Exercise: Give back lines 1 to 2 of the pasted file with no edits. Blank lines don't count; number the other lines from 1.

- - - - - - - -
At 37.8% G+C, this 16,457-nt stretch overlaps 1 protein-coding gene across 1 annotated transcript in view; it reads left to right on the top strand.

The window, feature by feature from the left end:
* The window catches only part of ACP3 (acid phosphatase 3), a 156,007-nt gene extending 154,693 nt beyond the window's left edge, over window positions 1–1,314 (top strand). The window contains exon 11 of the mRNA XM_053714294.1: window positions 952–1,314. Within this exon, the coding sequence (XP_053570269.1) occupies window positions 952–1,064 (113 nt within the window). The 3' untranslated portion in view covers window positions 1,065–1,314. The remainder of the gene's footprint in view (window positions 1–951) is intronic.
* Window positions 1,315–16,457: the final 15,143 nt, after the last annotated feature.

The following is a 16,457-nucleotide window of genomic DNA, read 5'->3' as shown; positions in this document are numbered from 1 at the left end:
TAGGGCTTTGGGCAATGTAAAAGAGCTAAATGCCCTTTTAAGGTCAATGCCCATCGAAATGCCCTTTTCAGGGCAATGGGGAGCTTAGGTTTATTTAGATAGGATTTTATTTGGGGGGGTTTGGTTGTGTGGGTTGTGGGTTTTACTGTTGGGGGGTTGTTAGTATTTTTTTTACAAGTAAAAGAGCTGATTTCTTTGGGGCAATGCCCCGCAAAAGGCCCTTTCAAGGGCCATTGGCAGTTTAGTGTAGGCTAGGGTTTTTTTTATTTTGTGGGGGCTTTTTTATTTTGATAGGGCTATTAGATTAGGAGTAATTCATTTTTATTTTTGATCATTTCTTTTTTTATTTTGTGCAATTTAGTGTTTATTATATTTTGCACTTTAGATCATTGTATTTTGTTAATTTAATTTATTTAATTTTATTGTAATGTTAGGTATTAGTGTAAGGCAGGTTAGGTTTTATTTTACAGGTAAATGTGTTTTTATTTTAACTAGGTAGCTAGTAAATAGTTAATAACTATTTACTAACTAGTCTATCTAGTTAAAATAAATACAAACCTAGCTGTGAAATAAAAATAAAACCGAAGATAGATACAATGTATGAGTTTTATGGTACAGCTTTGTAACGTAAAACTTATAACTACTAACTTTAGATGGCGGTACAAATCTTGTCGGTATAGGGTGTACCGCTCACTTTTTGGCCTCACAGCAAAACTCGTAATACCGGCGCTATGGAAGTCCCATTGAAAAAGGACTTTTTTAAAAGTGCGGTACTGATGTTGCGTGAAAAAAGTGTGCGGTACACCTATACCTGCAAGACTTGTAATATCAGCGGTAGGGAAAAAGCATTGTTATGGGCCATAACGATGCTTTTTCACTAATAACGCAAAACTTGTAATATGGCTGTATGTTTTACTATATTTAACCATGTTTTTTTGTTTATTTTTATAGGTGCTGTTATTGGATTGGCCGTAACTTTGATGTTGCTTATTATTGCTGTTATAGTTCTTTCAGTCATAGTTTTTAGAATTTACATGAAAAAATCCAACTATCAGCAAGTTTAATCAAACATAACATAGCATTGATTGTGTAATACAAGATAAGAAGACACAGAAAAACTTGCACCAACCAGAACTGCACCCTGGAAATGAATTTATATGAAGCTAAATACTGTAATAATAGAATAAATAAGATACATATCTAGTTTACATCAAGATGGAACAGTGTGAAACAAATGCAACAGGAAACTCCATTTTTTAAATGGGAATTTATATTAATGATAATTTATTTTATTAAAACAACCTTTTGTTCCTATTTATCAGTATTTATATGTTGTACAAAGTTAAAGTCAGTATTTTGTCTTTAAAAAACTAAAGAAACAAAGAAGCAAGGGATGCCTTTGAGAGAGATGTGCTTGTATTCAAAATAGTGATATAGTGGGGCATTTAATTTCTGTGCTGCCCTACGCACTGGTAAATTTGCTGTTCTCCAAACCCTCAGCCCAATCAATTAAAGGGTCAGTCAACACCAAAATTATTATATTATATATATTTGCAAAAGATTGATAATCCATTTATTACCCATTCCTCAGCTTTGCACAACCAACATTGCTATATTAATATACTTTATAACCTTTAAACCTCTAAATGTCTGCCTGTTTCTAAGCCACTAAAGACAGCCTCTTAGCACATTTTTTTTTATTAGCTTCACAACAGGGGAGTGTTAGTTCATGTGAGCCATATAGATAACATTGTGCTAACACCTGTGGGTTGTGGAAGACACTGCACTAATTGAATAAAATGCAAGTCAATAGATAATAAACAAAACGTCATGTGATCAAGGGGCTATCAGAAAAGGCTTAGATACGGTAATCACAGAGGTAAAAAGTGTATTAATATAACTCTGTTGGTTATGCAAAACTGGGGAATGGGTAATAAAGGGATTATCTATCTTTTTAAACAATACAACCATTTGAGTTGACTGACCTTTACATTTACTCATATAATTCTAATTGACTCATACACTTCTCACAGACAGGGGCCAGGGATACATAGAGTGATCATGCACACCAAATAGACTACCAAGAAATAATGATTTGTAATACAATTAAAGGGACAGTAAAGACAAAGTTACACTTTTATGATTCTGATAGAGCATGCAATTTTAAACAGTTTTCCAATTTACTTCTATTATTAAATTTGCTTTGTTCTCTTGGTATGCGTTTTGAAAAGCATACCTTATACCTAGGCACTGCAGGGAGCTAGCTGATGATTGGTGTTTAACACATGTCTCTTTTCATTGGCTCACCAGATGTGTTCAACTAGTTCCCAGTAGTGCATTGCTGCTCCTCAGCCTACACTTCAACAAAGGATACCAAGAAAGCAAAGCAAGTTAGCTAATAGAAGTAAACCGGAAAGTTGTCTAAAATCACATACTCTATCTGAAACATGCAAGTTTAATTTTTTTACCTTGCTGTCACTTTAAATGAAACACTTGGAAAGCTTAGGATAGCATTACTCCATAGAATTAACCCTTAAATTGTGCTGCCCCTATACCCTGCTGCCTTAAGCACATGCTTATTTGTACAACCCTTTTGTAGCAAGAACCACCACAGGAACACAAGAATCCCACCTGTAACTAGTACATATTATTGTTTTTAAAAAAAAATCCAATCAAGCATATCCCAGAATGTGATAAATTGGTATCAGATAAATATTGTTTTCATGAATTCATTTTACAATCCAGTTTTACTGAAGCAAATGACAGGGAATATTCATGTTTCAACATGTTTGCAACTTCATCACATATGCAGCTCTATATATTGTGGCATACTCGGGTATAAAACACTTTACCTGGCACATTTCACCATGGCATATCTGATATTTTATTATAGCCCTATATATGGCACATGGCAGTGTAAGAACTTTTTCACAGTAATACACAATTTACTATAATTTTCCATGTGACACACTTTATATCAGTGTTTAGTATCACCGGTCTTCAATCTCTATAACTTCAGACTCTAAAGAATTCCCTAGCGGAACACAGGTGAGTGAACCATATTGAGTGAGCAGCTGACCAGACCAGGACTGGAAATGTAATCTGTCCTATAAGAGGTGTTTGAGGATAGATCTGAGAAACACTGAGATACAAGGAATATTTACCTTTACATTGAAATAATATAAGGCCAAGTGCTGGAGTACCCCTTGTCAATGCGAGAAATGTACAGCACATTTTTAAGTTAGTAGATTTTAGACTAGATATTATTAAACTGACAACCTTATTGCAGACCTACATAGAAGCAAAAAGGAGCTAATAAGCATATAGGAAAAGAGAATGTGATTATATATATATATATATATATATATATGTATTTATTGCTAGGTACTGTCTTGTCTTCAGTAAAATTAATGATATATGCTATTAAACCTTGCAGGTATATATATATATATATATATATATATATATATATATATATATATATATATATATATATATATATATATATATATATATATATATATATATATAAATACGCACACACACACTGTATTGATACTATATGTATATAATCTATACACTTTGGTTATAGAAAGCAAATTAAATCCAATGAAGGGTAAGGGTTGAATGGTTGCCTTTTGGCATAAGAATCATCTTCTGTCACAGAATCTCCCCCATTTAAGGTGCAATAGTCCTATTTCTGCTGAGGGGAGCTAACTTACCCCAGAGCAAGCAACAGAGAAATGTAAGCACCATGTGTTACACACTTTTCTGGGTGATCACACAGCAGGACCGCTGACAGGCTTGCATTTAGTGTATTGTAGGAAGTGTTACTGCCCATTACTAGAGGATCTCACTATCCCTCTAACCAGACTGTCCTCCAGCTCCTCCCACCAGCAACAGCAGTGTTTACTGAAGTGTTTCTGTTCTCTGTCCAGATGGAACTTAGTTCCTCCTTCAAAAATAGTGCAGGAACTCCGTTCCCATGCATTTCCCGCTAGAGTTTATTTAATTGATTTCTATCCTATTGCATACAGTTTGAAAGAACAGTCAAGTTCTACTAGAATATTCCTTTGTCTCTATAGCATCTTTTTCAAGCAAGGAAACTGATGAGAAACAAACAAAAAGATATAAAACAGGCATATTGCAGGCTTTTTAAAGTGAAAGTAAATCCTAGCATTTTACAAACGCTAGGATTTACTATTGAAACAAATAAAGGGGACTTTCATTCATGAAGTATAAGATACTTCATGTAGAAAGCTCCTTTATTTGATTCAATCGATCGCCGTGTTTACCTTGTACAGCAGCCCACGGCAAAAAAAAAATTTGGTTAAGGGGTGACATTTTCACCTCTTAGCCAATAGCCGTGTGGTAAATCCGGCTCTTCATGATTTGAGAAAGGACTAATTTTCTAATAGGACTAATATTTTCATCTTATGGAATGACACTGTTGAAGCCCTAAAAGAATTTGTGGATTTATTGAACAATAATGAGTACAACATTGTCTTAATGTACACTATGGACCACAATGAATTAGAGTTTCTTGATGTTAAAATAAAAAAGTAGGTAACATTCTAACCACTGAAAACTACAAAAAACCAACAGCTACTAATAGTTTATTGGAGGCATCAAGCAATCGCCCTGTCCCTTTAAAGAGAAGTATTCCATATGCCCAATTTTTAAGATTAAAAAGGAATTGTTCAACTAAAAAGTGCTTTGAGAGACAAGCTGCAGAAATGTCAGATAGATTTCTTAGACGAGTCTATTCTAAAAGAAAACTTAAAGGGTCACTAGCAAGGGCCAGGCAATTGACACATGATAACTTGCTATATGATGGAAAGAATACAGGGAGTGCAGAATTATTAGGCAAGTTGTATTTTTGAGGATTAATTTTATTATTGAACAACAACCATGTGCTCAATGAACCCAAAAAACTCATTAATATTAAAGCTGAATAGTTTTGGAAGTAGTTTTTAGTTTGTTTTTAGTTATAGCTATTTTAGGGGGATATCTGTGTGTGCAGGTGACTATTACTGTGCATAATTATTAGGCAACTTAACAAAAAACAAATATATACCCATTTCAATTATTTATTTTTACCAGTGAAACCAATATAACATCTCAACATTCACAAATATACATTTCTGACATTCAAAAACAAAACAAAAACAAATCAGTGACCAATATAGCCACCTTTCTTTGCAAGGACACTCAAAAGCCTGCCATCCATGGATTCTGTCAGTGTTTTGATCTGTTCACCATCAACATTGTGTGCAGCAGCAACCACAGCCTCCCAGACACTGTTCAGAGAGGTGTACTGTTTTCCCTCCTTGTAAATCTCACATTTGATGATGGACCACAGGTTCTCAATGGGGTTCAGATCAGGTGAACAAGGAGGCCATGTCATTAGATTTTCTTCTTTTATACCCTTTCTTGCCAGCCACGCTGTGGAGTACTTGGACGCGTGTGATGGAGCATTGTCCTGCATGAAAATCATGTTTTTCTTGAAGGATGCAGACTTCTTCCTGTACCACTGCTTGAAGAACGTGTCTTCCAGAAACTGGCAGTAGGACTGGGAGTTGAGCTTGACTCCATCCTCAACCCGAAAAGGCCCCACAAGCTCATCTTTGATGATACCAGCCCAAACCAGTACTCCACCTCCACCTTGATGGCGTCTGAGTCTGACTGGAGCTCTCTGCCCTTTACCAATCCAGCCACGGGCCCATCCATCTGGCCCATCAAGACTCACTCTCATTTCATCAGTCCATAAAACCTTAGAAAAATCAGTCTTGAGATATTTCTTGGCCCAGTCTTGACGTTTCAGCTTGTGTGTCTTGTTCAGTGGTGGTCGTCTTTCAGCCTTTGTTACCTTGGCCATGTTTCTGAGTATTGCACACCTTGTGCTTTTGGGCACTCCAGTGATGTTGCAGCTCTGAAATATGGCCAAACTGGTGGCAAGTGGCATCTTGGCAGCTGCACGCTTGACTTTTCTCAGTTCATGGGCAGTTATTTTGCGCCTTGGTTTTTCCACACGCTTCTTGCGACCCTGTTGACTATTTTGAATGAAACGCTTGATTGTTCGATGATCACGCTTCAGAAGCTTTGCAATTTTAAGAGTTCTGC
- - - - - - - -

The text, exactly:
At 37.8% G+C, this 16,457-nt stretch overlaps 1 protein-coding gene across 1 annotated transcript in view; it reads left to right on the top strand.

The window, feature by feature from the left end: